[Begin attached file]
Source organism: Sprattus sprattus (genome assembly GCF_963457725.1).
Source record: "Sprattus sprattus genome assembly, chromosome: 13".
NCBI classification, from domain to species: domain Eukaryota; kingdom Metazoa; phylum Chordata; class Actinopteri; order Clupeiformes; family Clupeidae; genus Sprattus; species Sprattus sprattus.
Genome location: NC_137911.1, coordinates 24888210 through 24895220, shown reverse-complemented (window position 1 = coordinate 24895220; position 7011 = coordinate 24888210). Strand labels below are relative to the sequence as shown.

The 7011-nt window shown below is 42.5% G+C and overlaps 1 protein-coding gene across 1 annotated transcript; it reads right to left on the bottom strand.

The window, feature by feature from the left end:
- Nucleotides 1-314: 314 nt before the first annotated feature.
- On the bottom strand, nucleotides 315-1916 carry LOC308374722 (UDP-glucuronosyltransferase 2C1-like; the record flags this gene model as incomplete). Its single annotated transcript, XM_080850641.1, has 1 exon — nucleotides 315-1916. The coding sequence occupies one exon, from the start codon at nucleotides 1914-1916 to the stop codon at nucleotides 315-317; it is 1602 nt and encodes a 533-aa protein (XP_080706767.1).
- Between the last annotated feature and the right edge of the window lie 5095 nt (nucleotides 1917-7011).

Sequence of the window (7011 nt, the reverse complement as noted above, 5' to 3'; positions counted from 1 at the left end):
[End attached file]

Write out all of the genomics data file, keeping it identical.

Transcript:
Source organism: Sprattus sprattus (genome assembly GCF_963457725.1).
Source record: "Sprattus sprattus genome assembly, chromosome: 13".
NCBI classification, from domain to species: domain Eukaryota; kingdom Metazoa; phylum Chordata; class Actinopteri; order Clupeiformes; family Clupeidae; genus Sprattus; species Sprattus sprattus.
Genome location: NC_137911.1, coordinates 24888210 through 24895220, shown reverse-complemented (window position 1 = coordinate 24895220; position 7011 = coordinate 24888210). Strand labels below are relative to the sequence as shown.

The 7011-nt window shown below is 42.5% G+C and overlaps 1 protein-coding gene across 1 annotated transcript; it reads right to left on the bottom strand.

The window, feature by feature from the left end:
- Nucleotides 1-314: 314 nt before the first annotated feature.
- On the bottom strand, nucleotides 315-1916 carry LOC308374722 (UDP-glucuronosyltransferase 2C1-like; the record flags this gene model as incomplete). Its single annotated transcript, XM_080850641.1, has 1 exon — nucleotides 315-1916. The coding sequence occupies one exon, from the start codon at nucleotides 1914-1916 to the stop codon at nucleotides 315-317; it is 1602 nt and encodes a 533-aa protein (XP_080706767.1).
- Between the last annotated feature and the right edge of the window lie 5095 nt (nucleotides 1917-7011).

Sequence of the window (7011 nt, the reverse complement as noted above, 5' to 3'; positions counted from 1 at the left end):